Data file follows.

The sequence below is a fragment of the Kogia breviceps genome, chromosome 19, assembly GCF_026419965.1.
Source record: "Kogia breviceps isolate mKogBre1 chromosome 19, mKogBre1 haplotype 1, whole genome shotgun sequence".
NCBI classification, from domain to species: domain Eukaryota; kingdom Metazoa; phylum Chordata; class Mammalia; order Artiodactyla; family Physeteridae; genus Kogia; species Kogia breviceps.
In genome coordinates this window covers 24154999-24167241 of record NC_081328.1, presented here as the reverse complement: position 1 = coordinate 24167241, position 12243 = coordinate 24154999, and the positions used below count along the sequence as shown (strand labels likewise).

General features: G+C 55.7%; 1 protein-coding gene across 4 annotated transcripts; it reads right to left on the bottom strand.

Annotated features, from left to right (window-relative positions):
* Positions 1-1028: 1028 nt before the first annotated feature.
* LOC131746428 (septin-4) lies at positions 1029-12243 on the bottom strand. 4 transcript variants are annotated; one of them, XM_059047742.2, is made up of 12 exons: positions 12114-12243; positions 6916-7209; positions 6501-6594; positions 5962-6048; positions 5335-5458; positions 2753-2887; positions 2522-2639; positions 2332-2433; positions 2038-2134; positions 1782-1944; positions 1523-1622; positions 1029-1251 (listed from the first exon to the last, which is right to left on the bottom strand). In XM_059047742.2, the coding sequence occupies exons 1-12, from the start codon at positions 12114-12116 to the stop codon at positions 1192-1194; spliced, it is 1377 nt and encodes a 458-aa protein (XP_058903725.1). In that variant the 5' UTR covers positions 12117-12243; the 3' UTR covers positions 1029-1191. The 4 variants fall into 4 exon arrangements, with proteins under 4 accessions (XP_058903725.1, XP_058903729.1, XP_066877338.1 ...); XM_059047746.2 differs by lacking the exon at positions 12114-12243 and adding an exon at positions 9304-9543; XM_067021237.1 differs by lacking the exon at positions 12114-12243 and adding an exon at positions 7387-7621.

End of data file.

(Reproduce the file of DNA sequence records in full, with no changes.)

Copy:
The sequence below is a fragment of the Kogia breviceps genome, chromosome 19, assembly GCF_026419965.1.
Source record: "Kogia breviceps isolate mKogBre1 chromosome 19, mKogBre1 haplotype 1, whole genome shotgun sequence".
NCBI classification, from domain to species: domain Eukaryota; kingdom Metazoa; phylum Chordata; class Mammalia; order Artiodactyla; family Physeteridae; genus Kogia; species Kogia breviceps.
In genome coordinates this window covers 24154999-24167241 of record NC_081328.1, presented here as the reverse complement: position 1 = coordinate 24167241, position 12243 = coordinate 24154999, and the positions used below count along the sequence as shown (strand labels likewise).

General features: G+C 55.7%; 1 protein-coding gene across 4 annotated transcripts; it reads right to left on the bottom strand.

Annotated features, from left to right (window-relative positions):
* Positions 1-1028: 1028 nt before the first annotated feature.
* LOC131746428 (septin-4) lies at positions 1029-12243 on the bottom strand. 4 transcript variants are annotated; one of them, XM_059047742.2, is made up of 12 exons: positions 12114-12243; positions 6916-7209; positions 6501-6594; positions 5962-6048; positions 5335-5458; positions 2753-2887; positions 2522-2639; positions 2332-2433; positions 2038-2134; positions 1782-1944; positions 1523-1622; positions 1029-1251 (listed from the first exon to the last, which is right to left on the bottom strand). In XM_059047742.2, the coding sequence occupies exons 1-12, from the start codon at positions 12114-12116 to the stop codon at positions 1192-1194; spliced, it is 1377 nt and encodes a 458-aa protein (XP_058903725.1). In that variant the 5' UTR covers positions 12117-12243; the 3' UTR covers positions 1029-1191. The 4 variants fall into 4 exon arrangements, with proteins under 4 accessions (XP_058903725.1, XP_058903729.1, XP_066877338.1 ...); XM_059047746.2 differs by lacking the exon at positions 12114-12243 and adding an exon at positions 9304-9543; XM_067021237.1 differs by lacking the exon at positions 12114-12243 and adding an exon at positions 7387-7621.